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Total moment of inertia of a two particle system

by Linus Pauling
Tags: inertia, moment, particle
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Linus Pauling
#1
Oct24-09, 04:49 PM
P: 190
1. Find the moment of inertia I_x of particle a with respect to the x axis (that is, if the x axis is the axis of rotation), the moment of inertia I_y of particle a with respect to the y axis, and the moment of inertia I_z of particle a with respect to the z axis (the axis that passes through the origin perpendicular to both the x and y axes).

Particle a is located 3r from the y axis, and particle b is located r away.




2. I = mr^2
I = SUMM(m_i*r_i^2)




3. I_a = 9mr^2
I_b = mr^2

Total I = 10mr^2

No idea what I am doing wrong
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Doc Al
#2
Oct24-09, 04:54 PM
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Quote Quote by Linus Pauling View Post
Particle a is located 3r from the y axis, and particle b is located r away.
Give the complete coordinates and the mass of each particle.
Linus Pauling
#3
Oct24-09, 04:57 PM
P: 190
Particle a:

distance from y axis = 3r
distance from x axis = r

Particle b:

distance from y axis = r
distance from x axis = -4r

It doesn't say anything explicitly about mass, and so I think we assume each particle has mass m.

Doc Al
#4
Oct24-09, 05:02 PM
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Total moment of inertia of a two particle system

Quote Quote by Linus Pauling View Post
3. I_a = 9mr^2
I_b = mr^2

Total I = 10mr^2

No idea what I am doing wrong
Looks like you've found I_y. What about I_x?
Linus Pauling
#5
Oct24-09, 05:06 PM
P: 190
I_x would be m(r)^2 + m(-4r)^2 = mr^2 + 16mr^2 = 17mr^2.

Am I simply adding that to I_y to get I_total? It asks for total I with respect to the y axis, though, why would I need I_x?
Linus Pauling
#6
Oct24-09, 05:10 PM
P: 190
Shoot, just realized I posted to wrong question. Here's what I am trying to answer:

Find the total moment of inertia I of the system of two particles shown in the diagram with respect to the y axis
Doc Al
#7
Oct24-09, 05:25 PM
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Quote Quote by Linus Pauling View Post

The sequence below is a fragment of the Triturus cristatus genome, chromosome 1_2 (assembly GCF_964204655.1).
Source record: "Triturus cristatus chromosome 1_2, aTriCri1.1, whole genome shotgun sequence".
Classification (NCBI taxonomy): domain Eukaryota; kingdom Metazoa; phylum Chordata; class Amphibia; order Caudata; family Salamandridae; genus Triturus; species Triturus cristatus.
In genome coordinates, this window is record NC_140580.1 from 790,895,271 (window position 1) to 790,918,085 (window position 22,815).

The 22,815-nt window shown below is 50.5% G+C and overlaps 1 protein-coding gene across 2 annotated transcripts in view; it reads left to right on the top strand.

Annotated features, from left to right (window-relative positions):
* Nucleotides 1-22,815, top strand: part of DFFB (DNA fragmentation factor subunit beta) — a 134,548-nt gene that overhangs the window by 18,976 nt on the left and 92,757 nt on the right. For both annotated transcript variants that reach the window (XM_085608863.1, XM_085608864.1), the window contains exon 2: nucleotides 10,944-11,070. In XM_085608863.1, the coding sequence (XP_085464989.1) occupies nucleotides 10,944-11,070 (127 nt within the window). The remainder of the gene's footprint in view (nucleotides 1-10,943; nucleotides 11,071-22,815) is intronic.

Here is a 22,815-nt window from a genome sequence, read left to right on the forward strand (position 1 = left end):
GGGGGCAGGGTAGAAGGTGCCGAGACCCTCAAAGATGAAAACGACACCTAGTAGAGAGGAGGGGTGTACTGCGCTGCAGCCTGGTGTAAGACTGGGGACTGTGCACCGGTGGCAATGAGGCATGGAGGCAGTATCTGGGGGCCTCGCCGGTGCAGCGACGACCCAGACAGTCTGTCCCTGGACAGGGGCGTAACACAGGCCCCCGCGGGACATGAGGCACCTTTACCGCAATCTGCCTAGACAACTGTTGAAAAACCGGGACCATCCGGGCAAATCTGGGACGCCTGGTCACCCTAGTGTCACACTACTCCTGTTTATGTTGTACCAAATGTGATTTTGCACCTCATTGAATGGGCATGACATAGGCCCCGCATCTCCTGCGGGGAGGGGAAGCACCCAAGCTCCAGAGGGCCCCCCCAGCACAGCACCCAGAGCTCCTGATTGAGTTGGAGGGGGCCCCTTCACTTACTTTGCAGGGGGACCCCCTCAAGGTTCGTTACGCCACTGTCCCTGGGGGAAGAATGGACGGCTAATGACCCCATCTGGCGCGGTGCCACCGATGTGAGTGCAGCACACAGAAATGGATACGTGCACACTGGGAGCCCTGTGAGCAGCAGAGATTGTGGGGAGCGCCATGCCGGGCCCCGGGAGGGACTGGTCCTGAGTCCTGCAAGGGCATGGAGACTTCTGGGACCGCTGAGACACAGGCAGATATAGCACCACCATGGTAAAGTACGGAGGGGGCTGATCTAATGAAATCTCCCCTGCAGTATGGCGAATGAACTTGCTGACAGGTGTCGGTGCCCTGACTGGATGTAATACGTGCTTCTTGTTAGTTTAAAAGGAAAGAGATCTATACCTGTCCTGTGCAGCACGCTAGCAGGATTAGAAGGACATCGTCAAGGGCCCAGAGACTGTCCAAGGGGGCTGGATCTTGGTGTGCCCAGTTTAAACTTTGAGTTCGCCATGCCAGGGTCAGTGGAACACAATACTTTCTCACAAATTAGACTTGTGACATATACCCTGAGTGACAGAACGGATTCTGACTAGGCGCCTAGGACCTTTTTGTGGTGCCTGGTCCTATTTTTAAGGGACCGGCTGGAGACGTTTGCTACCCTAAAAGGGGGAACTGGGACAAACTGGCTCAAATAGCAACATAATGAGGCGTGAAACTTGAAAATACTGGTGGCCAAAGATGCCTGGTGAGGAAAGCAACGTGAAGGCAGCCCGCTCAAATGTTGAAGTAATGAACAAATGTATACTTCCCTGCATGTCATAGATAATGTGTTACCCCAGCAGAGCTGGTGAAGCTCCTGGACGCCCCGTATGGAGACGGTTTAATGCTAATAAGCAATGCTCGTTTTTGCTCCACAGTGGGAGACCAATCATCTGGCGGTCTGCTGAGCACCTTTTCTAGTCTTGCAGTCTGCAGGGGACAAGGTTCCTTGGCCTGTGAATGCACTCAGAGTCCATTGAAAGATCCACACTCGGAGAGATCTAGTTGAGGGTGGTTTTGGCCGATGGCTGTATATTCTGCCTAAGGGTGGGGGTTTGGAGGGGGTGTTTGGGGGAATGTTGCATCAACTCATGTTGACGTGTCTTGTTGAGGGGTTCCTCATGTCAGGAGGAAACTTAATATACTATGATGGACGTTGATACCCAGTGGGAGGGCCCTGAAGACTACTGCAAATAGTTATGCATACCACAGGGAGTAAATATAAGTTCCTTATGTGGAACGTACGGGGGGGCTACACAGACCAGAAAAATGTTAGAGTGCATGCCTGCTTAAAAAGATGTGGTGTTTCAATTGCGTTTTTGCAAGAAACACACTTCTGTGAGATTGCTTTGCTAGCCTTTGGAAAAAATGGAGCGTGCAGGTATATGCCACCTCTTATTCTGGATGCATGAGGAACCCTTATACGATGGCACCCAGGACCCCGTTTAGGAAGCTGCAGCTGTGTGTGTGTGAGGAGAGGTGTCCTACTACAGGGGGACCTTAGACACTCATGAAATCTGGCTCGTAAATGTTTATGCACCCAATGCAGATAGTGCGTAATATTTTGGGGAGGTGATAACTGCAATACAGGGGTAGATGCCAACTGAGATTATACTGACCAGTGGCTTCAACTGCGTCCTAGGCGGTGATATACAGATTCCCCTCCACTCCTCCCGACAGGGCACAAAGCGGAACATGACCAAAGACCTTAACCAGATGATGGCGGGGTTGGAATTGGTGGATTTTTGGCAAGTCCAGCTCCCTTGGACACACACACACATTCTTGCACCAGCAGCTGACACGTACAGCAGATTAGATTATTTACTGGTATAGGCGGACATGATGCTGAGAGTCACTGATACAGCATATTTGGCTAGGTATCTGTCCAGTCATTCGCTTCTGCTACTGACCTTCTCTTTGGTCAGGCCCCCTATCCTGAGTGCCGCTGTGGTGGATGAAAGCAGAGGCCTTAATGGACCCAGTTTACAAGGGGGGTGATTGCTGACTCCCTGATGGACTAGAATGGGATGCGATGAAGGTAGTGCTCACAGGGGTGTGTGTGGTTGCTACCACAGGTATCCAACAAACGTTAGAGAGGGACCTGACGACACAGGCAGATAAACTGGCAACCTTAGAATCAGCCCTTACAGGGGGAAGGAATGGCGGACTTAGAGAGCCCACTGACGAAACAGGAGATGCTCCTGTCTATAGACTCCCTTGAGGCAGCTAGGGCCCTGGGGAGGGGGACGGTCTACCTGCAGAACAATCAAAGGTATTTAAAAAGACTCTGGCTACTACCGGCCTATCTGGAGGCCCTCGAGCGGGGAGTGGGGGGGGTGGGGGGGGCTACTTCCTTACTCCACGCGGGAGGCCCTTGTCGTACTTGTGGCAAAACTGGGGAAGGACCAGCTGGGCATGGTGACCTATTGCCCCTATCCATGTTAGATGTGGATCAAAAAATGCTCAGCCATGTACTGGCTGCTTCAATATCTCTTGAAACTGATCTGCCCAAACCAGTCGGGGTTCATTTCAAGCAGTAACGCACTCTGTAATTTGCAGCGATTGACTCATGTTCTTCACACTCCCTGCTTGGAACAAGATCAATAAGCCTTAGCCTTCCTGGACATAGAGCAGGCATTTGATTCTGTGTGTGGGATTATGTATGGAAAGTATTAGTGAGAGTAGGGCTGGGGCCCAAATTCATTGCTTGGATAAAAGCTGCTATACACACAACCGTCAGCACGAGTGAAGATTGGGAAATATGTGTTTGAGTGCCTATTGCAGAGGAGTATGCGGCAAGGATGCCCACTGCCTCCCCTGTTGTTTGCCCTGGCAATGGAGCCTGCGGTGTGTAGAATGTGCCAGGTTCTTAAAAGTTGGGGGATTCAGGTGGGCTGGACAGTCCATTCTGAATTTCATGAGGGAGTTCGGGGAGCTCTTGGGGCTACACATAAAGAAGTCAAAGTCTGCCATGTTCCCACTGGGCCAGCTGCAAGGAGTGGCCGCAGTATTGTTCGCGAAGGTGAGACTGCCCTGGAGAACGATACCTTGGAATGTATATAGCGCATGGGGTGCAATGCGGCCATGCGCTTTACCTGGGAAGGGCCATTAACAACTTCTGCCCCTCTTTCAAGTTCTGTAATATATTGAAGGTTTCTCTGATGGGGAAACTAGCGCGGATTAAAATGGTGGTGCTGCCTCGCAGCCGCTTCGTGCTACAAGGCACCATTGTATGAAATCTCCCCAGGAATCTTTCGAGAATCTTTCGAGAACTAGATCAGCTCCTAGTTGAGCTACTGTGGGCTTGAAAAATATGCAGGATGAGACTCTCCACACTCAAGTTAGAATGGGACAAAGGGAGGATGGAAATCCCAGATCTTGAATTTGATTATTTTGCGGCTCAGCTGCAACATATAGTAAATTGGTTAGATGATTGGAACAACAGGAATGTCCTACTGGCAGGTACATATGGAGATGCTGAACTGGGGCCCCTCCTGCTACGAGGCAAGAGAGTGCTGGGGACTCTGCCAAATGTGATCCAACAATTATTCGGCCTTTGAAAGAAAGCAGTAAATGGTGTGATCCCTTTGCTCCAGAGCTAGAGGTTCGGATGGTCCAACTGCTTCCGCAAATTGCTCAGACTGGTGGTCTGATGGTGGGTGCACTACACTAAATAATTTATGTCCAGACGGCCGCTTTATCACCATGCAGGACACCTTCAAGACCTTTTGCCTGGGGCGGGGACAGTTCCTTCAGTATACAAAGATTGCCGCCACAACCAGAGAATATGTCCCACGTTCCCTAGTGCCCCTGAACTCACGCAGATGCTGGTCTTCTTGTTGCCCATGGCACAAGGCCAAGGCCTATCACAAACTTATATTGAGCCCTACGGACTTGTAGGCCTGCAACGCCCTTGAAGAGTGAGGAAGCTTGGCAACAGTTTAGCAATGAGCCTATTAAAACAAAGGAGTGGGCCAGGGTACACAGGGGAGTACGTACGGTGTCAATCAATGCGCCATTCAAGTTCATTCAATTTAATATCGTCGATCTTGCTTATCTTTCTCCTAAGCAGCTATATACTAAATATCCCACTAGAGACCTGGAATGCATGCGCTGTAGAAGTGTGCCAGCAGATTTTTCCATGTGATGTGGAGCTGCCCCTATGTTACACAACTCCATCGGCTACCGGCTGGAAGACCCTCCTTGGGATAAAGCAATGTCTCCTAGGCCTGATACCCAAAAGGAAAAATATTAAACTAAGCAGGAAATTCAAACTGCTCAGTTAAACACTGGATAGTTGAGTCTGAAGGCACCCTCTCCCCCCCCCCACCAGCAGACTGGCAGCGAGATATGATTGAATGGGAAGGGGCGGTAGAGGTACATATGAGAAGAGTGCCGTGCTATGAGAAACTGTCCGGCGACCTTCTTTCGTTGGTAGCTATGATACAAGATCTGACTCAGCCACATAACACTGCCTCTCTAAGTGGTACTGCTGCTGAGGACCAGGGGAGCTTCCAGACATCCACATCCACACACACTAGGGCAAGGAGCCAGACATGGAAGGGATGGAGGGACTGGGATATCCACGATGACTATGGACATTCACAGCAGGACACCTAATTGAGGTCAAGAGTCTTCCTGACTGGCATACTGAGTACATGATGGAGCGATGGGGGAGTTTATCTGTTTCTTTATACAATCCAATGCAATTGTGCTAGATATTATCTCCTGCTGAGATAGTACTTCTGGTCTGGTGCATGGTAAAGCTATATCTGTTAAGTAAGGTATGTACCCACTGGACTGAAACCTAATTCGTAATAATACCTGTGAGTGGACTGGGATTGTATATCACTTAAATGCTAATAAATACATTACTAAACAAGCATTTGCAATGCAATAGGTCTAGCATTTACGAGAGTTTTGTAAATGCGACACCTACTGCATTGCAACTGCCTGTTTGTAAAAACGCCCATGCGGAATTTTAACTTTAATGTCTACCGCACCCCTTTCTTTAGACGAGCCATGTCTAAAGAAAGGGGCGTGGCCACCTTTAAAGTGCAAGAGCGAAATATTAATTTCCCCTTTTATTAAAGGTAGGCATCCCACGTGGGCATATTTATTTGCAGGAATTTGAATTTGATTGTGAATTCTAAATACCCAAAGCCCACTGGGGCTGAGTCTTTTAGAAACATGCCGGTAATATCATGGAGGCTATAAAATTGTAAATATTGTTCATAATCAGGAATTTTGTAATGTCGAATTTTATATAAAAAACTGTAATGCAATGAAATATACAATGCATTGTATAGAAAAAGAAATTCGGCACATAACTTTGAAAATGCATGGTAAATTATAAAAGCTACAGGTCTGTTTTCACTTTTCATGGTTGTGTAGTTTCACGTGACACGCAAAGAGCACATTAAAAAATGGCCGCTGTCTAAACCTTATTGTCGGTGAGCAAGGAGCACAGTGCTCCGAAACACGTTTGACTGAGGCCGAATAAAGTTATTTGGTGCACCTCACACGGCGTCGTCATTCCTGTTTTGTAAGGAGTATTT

Here's what I am trying to answer:

Find the total moment of inertia I of the system of two particles shown in the diagram with respect to the y axis
Assuming the diagram matches your description, your answer seems correct to me. (Post the diagram, if you can.)
Linus Pauling
#8
Oct24-09, 05:26 PM
P: 190
Doc Al
#9
Oct24-09, 05:34 PM
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Looks good to me. I say your answer is correct.
Linus Pauling
#10
Oct24-09, 05:35 PM
P: 190
Ok, I requested the correct answer: 11mr^2

WTF?!
Doc Al
#11
Oct24-09, 05:37 PM
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Quote Quote by Linus Pauling View Post
Ok, I requested the correct answer: 11mr^2
Sounds bogus to me. You might want to mention this to your instructor.
Linus Pauling
#12
Oct24-09, 05:39 PM
P: 190
Ok, now:

Using the formula for kinetic energy of a moving particle K=\frac{_1}{^2}mv^2, find the kinetic energy K_a of particle a and the kinetic energy K_b of particle b.
Express your answers in terms of m, omega, and r separated by a comma.

I know I need to calculate linear speed, how do I do that? I know it's v=omega*r but I don't see how to put this together.....
Doc Al
#13
Oct24-09, 05:42 PM
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Quote Quote by Linus Pauling View Post
I know I need to calculate linear speed, how do I do that?
What's the relationship between tangential speed and angular speed for something going in a circle?
Linus Pauling
#14
Oct24-09, 05:44 PM
P: 190
Just edited before you replied: v=omega*r

But what are omega and r here?!
Linus Pauling
#15
Oct24-09, 05:49 PM
P: 190
Particle A:

Ka = 0.5m(3*omega*r)^2

Kb = 0.5m(omega*r)^2

Apparently Kb is wrong but I did it the same way as Ka.............
Linus Pauling
#16
Oct24-09, 05:58 PM
P: 190
Ok I got Kb = m(omega*r)^2

What is total kinteic eneregy?
Doc Al
#17
Oct25-09, 09:02 AM
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Quote Quote by Linus Pauling View Post
Ka = 0.5m(3*omega*r)^2

Kb = 0.5m(omega*r)^2

Apparently Kb is wrong but I did it the same way as Ka.............
These both look OK to me.

Quote Quote by Linus Pauling View Post
Ok I got Kb = m(omega*r)^2
How did you get that? (Are you posting this problem exactly as given, word for word?)

What is total kinetic energy?
Just add up the kinetic energy of each mass.


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